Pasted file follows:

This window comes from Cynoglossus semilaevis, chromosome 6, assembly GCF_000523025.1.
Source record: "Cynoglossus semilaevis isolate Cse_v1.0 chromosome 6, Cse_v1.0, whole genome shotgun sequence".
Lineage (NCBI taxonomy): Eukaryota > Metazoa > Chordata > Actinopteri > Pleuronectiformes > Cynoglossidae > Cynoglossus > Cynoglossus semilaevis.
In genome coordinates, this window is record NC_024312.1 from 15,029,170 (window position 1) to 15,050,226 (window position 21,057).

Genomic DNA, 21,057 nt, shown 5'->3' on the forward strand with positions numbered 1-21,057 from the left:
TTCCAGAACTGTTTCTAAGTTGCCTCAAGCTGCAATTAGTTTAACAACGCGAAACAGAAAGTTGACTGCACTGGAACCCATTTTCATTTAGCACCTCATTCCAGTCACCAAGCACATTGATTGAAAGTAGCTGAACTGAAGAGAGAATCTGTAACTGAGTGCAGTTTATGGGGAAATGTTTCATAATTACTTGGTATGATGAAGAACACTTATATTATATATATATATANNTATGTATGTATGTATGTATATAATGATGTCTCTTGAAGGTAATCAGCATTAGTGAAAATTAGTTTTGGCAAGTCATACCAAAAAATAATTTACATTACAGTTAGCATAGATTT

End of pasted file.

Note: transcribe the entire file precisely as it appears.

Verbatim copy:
This window comes from Cynoglossus semilaevis, chromosome 6, assembly GCF_000523025.1.
Source record: "Cynoglossus semilaevis isolate Cse_v1.0 chromosome 6, Cse_v1.0, whole genome shotgun sequence".
Lineage (NCBI taxonomy): Eukaryota > Metazoa > Chordata > Actinopteri > Pleuronectiformes > Cynoglossidae > Cynoglossus > Cynoglossus semilaevis.
In genome coordinates, this window is record NC_024312.1 from 15,029,170 (window position 1) to 15,050,226 (window position 21,057).

Genomic DNA, 21,057 nt, shown 5'->3' on the forward strand with positions numbered 1-21,057 from the left:
TTCCAGAACTGTTTCTAAGTTGCCTCAAGCTGCAATTAGTTTAACAACGCGAAACAGAAAGTTGACTGCACTGGAACCCATTTTCATTTAGCACCTCATTCCAGTCACCAAGCACATTGATTGAAAGTAGCTGAACTGAAGAGAGAATCTGTAACTGAGTGCAGTTTATGGGGAAATGTTTCATAATTACTTGGTATGATGAAGAACACTTATATTATATATATATATANNTATGTATGTATGTATGTATATAATGATGTCTCTTGAAGGTAATCAGCATTAGTGAAAATTAGTTTTGGCAAGTCATACCAAAAAATAATTTACATTACAGTTAGCATAGATTT